DRM and the Command and Control Mindset
A Post in Support of the International Day Against DRM 2020 #IDAD
Command and Control in Business Management, and in Your Stuff
Students of business management theory, and victims of antagonistic corporate cultures everywhere, will be familiar with the management style called “command and control”.
Typically, “command and control” systems are understood to have been borrowed by industry from the military. My understanding is that a conventional definition of the term goes like this:
Command and control is the exercise of authority and direction by a properly designated individual over assigned resources in the accomplishment of a common goal.
That might sound like an obvious condition for a group to get a lot of things done, but in practice, it is a terrible starting point for thinking about how to manage a business, for a number of reasons.
For example, it more or less assumes an infinite supply of interchangeable workers. It also locks a business into structurally high employee turnover, because working in a command and control environment is a terrible experience. A volunteer military is something you join because you are willing to sacrifice yourself for it, and surrender your self-command for the sake of a good greater than yourself; that’s not true with some arbitrary business you unwillingly work for because you absolutely need a paycheck, or health insurance.
But the main problem with command and control is rarely addressed, because it has to do with a particular mindset that is attracted by this approach, which means it’s not the kind of problem that lends itself to conventional ways of thinking about systems.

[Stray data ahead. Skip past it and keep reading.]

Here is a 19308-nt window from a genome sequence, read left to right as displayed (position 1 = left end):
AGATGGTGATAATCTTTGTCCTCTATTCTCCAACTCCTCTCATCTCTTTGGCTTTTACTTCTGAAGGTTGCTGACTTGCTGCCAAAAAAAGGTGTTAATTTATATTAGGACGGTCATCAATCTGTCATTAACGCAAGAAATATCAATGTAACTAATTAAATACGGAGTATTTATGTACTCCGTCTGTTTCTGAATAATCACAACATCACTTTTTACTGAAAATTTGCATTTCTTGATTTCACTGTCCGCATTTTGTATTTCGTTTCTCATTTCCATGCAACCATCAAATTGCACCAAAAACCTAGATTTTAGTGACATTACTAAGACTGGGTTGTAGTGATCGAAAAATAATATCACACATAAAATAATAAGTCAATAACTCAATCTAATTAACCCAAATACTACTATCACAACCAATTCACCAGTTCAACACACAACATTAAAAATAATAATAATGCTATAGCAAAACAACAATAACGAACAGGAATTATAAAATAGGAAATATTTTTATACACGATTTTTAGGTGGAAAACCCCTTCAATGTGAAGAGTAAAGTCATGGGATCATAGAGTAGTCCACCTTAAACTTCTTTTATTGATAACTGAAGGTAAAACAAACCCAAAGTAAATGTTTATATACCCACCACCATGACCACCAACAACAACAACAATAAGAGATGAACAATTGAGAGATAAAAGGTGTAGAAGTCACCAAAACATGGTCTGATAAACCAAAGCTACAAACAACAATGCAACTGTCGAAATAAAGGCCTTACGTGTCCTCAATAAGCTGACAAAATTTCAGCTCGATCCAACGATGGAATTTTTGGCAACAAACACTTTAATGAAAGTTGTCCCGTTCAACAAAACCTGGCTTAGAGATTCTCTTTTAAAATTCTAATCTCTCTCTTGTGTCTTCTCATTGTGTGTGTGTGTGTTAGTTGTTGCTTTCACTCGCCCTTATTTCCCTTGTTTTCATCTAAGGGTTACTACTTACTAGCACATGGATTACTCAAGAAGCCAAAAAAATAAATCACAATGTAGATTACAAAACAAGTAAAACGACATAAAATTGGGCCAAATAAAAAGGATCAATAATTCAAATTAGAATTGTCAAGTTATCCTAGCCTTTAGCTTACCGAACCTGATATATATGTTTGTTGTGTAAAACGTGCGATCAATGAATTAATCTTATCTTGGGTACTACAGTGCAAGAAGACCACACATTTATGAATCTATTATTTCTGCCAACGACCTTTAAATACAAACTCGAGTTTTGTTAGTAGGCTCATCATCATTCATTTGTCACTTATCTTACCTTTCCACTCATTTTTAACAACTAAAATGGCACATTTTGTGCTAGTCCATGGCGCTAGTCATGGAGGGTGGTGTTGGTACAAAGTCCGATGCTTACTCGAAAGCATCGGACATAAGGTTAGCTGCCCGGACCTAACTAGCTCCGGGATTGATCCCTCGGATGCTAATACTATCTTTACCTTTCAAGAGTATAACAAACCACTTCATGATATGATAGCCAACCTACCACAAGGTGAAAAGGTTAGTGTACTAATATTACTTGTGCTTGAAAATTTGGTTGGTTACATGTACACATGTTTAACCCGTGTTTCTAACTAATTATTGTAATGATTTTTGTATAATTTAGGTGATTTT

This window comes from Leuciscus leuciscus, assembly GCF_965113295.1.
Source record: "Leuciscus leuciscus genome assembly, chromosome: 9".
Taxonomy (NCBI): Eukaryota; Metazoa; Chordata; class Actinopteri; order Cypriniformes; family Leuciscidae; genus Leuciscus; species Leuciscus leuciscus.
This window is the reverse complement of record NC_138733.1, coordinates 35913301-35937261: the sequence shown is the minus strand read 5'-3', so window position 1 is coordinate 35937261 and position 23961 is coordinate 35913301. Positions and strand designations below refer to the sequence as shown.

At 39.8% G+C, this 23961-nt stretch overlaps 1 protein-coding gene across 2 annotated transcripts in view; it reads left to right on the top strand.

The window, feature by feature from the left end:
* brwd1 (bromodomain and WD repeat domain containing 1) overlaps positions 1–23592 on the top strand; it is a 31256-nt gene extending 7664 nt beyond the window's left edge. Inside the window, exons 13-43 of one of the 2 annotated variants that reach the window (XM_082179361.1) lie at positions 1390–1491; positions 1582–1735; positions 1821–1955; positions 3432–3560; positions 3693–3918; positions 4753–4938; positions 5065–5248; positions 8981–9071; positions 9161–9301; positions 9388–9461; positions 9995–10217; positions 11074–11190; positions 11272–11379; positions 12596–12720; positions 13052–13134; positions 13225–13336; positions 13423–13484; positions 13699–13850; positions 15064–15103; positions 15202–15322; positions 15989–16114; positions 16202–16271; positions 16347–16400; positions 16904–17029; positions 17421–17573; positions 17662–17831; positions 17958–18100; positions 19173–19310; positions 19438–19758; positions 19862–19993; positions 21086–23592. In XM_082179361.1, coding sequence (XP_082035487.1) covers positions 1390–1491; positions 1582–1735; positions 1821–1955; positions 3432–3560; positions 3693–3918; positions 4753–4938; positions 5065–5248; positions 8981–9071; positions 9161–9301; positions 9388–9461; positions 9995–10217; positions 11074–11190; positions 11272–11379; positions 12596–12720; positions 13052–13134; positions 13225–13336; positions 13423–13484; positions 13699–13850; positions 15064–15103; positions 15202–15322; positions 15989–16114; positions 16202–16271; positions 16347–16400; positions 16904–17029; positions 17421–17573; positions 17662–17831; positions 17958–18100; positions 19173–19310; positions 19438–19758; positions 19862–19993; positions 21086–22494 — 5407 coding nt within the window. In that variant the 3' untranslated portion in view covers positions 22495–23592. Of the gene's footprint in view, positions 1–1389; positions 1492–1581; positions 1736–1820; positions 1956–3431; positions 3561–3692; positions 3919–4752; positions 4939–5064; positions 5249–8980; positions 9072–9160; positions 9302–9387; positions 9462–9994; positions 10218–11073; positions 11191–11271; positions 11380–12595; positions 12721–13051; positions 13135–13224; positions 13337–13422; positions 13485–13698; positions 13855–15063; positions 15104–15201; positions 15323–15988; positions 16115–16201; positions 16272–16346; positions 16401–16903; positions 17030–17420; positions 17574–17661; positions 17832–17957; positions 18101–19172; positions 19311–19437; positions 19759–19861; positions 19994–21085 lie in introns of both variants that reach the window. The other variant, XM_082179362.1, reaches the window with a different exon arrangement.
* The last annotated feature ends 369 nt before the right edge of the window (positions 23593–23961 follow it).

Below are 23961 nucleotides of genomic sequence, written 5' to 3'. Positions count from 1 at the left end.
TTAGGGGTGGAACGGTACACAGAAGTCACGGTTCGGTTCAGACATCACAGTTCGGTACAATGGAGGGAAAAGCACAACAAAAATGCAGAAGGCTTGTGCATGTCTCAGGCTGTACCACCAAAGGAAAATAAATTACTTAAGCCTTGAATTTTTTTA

A command and control culture selects for managers and executives who are drawn to the company not because of what it does, but because of how it does it. They simply enjoy the idea of being able to exercise authority over others and entertaining the thought that they occupy a superior position in an established hierarchy.
Eventually, command and control companies end up dominated by people for whom what the company actually does is completely orthogonal to what they are doing themselves. If you’ve ever wondered why giant brand-name corporations can fail in the breathtakingly stupid ways they sometimes do — or to be a bit more specific, why seemingly straightforward IT projects can fail spectacularly — that’s probably a sign that the people running it don’t just have zero domain expertise, but also zero domain interest of any kind.
This enjoyment of control over other people in itself, naturally extends to an enjoyment of control over other people’s things, too; indeed, the distinction between things and people essentially becomes meaningless in a command and control way of thinking (note the careful use of the term “resources” in the definition cited above).
And that’s really what’s at the heart of DRM, and the entitlement its proponents feel they have to control you and your things, like your ebooks, and whatever device it is you use to read them. The control of the thing — and your obedience — is the point.
It’s wrong to systematically treat everyone reading an ebook like they might be a thief, just like it’s wrong to use enterprise surveillance technology to systematically treat every employee like they might be deceiving their employer.
If we don’t push back on the effectively authoritarian use of technology that command and control types are always trying to get away with, we lose, both as thriving individuals, and as thriving businesses in the long run, too.
But if we do push back, we can win: